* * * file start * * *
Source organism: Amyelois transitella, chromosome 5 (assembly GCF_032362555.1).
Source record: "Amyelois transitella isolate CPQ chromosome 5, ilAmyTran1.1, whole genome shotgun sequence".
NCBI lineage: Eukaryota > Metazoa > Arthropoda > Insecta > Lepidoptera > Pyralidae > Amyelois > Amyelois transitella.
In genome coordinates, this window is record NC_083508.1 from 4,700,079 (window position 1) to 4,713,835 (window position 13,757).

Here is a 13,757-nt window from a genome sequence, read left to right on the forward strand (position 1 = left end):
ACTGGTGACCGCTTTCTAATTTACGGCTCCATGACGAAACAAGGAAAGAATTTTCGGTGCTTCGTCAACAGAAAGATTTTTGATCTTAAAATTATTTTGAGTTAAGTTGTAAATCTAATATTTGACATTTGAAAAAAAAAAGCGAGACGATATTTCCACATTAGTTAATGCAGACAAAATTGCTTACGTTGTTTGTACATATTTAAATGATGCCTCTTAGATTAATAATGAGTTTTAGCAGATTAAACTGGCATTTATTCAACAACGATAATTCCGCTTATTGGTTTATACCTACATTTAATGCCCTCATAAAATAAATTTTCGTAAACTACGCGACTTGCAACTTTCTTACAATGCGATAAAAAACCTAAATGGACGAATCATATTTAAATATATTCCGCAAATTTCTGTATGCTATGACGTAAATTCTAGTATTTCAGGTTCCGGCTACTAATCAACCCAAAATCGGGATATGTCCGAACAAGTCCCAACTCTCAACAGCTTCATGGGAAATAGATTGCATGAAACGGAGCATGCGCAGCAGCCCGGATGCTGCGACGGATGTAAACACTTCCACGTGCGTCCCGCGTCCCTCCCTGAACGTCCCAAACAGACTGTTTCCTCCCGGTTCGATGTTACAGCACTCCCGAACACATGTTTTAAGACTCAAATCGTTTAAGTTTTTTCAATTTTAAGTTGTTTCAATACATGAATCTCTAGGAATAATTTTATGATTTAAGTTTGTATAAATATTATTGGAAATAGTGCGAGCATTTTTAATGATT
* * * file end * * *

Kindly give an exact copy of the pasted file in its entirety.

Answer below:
Source organism: Amyelois transitella, chromosome 5 (assembly GCF_032362555.1).
Source record: "Amyelois transitella isolate CPQ chromosome 5, ilAmyTran1.1, whole genome shotgun sequence".
NCBI lineage: Eukaryota > Metazoa > Arthropoda > Insecta > Lepidoptera > Pyralidae > Amyelois > Amyelois transitella.
In genome coordinates, this window is record NC_083508.1 from 4,700,079 (window position 1) to 4,713,835 (window position 13,757).

Here is a 13,757-nt window from a genome sequence, read left to right on the forward strand (position 1 = left end):
ACTGGTGACCGCTTTCTAATTTACGGCTCCATGACGAAACAAGGAAAGAATTTTCGGTGCTTCGTCAACAGAAAGATTTTTGATCTTAAAATTATTTTGAGTTAAGTTGTAAATCTAATATTTGACATTTGAAAAAAAAAAGCGAGACGATATTTCCACATTAGTTAATGCAGACAAAATTGCTTACGTTGTTTGTACATATTTAAATGATGCCTCTTAGATTAATAATGAGTTTTAGCAGATTAAACTGGCATTTATTCAACAACGATAATTCCGCTTATTGGTTTATACCTACATTTAATGCCCTCATAAAATAAATTTTCGTAAACTACGCGACTTGCAACTTTCTTACAATGCGATAAAAAACCTAAATGGACGAATCATATTTAAATATATTCCGCAAATTTCTGTATGCTATGACGTAAATTCTAGTATTTCAGGTTCCGGCTACTAATCAACCCAAAATCGGGATATGTCCGAACAAGTCCCAACTCTCAACAGCTTCATGGGAAATAGATTGCATGAAACGGAGCATGCGCAGCAGCCCGGATGCTGCGACGGATGTAAACACTTCCACGTGCGTCCCGCGTCCCTCCCTGAACGTCCCAAACAGACTGTTTCCTCCCGGTTCGATGTTACAGCACTCCCGAACACATGTTTTAAGACTCAAATCGTTTAAGTTTTTTCAATTTTAAGTTGTTTCAATACATGAATCTCTAGGAATAATTTTATGATTTAAGTTTGTATAAATATTATTGGAAATAGTGCGAGCATTTTTAATGATT